Yesterday marked a momentous occasion in Nova Scotia, as two pieces of legislation were tabled by Darrell Dexter”s New Democrats, the first to establish Arts Nova Scotia, a new arm”s length arts council, and the second to formalise the structure and mandate of the Creative Nova Scotia Leadership Council, an advisory body that will lead the development of a provincial culture strategy.
As part of the committee charged with the responsibility of developing the terms of reference for Arts Nova Scotia, the past several months have been an extremely exciting period that I feel privileged to have participated in (A copy of the Arts Nova Transition Committee Report can be found here). Pam Birdsall, MLA for Lunenburg, chaired a committee composed of Leah Hamilton, Chris Shore, and myself, and lead our meetings in a fashion that was wonderfully collaborative and open to very frank discussion. As a relative newcomer to the province, it was amazing to witness the collective wealth of knowledge of this province”s cultural history embodied by this group. We spent a fair bit of time discussing “arm”s length”, looking at existing models, and brainstorming how to apply best practices to our region. Given the, some would say brutal, demise of the previous casino australia online council, we were particularly concerned with creating a body that had teeth and that the arts and culture community could trust to represent their interests. The “teeth” part of the equation relates to budget: the old council was perpetually under-resourced and thus lacked the ability to be truly effective. “Trust” is another story and brings us back to the question of arm”s length. Given that any and all arts funding agencies are ultimately accountable to some political master the question becomes: what length of arm would be acceptable?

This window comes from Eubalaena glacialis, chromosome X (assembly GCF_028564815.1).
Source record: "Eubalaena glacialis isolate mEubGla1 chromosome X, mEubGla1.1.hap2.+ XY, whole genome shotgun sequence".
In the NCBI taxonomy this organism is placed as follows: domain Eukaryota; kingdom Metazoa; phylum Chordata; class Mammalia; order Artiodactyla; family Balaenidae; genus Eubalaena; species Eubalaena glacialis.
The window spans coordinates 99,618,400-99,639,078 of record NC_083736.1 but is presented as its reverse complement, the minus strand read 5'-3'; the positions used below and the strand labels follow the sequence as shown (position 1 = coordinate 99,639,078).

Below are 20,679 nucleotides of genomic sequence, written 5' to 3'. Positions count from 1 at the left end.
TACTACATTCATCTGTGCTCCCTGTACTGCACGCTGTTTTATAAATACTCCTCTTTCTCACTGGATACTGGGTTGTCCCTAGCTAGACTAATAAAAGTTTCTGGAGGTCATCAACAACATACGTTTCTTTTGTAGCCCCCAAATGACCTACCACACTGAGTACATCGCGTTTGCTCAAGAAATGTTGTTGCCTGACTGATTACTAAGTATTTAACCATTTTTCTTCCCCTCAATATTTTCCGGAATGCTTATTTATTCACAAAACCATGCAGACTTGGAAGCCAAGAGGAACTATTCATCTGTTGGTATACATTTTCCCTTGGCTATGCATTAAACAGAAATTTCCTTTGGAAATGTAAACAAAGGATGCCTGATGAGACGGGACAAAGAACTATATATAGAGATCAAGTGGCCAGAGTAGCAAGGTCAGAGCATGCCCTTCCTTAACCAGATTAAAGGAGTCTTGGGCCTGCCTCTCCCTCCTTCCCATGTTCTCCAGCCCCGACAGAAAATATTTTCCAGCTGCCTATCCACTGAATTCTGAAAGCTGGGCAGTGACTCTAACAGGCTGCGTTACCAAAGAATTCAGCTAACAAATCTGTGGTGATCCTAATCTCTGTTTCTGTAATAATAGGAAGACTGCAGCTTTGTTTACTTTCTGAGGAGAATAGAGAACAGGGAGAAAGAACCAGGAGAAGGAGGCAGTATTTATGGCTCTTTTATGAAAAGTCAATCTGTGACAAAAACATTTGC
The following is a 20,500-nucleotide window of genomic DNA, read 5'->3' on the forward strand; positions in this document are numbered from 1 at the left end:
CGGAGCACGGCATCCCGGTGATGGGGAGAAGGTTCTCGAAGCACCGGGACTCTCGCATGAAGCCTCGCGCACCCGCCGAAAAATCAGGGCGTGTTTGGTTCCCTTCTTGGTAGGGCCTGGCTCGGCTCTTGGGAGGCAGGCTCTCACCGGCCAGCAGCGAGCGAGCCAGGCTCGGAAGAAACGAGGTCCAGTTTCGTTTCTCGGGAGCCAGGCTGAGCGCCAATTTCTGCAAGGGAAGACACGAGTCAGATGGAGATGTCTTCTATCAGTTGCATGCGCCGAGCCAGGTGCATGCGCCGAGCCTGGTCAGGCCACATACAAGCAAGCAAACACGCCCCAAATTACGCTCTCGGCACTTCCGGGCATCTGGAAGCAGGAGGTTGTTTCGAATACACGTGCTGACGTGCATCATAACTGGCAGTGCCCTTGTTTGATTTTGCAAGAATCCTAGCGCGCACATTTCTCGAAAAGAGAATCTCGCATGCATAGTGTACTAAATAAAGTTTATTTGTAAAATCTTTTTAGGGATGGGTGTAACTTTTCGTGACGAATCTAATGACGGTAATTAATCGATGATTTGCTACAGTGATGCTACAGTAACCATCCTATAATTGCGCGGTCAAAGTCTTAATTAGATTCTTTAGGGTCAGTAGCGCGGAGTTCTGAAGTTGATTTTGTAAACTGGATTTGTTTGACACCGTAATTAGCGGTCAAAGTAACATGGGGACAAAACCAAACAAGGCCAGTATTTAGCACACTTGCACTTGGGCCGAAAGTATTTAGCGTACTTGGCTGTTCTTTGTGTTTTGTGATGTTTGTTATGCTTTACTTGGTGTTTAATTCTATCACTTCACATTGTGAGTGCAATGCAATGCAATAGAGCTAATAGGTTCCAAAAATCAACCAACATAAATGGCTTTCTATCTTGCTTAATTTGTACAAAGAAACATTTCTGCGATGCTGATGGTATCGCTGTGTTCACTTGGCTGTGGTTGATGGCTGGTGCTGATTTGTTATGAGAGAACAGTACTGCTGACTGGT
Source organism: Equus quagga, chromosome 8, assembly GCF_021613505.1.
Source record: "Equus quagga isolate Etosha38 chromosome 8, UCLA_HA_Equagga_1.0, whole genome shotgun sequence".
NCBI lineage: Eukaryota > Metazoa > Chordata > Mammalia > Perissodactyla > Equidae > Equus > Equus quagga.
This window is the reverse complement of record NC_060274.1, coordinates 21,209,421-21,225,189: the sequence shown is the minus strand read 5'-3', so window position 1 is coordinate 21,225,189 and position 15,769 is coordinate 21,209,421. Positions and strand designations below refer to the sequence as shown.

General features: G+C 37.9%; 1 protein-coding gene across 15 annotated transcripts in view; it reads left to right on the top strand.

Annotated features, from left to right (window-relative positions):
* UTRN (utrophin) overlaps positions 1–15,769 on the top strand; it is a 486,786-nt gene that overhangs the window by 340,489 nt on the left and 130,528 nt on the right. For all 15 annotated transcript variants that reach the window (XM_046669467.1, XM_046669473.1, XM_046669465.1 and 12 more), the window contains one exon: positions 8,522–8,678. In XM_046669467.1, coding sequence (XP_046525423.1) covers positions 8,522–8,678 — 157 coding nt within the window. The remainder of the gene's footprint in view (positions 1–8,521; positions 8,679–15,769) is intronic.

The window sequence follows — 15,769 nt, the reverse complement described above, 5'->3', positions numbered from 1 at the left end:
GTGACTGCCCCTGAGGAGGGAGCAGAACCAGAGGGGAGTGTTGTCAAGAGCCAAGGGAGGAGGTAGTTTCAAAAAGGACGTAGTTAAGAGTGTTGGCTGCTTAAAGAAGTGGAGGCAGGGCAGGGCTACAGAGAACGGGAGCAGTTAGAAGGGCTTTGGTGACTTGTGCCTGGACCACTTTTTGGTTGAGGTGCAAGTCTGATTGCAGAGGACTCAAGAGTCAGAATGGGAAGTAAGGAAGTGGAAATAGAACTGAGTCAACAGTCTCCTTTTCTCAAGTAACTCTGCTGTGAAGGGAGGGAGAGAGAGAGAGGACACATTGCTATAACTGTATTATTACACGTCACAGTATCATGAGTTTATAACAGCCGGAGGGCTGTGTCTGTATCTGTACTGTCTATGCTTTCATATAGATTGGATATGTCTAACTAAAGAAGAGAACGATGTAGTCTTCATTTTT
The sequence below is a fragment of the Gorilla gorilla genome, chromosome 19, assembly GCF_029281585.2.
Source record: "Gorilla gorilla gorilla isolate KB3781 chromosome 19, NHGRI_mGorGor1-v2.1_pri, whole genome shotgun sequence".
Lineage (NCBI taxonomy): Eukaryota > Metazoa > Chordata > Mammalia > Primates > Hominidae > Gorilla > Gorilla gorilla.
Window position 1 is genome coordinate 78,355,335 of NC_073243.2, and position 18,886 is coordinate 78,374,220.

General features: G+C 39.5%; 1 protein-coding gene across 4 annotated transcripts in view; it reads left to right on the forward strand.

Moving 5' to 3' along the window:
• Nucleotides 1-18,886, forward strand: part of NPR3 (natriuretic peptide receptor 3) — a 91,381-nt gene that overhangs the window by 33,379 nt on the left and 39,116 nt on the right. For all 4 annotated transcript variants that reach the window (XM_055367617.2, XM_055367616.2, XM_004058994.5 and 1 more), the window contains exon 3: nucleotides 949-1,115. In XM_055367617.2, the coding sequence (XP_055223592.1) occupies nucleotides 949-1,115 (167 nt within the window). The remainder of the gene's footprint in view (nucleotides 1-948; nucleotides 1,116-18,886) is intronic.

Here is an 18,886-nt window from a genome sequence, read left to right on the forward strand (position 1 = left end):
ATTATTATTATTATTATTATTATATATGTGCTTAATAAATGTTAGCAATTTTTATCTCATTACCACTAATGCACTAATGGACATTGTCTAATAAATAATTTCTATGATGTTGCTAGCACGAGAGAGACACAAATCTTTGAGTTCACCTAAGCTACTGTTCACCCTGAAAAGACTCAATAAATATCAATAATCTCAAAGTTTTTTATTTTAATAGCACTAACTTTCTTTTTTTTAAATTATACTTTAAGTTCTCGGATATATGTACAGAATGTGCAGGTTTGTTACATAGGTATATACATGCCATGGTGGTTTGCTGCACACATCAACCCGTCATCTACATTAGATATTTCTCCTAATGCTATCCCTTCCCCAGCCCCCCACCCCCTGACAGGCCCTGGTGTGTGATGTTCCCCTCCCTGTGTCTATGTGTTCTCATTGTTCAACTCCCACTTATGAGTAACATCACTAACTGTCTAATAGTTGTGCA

After much pro”ing and con”ing, all the while looking through the lens of today”s fiscal reality, we have what I feel is a pretty decent length of arm: Arts Nova Scotia will be governed by an independent board of directors who will have authority to hire an Executive Director, with the Chair of the Board reporting to the Minister of Communities Culture and Heritage. The offices will be housed within the space currently housing the Department of Communities Culture and Heritage and staff will be shared between the two. While this is not the ideal scenario some would have, it does, in my opinion, represent a resourceful solution to creating a new entity while continuing to get $$ into the hands of artists and arts organisations.
The run up to yesterday”s announcement was fast, with legislation being quickly produced in time to be tabled in the legislature before the holiday break. What this means is that ArtsNS could and should be a reality in the government”s next fiscal year! Rejoice Nova Scotia!
Finally, I am compelled to mention that Deputy Minister Laura Lee Langley and her staff moved mountains to make this happen so quickly and were incredibly accommodating, supportive, and collaborative throughout the whole process. While this legislation is but a first step towards the future, it bodes well that the people involved are firmly committed to making this happen.
Check out the Art Attack in the Coast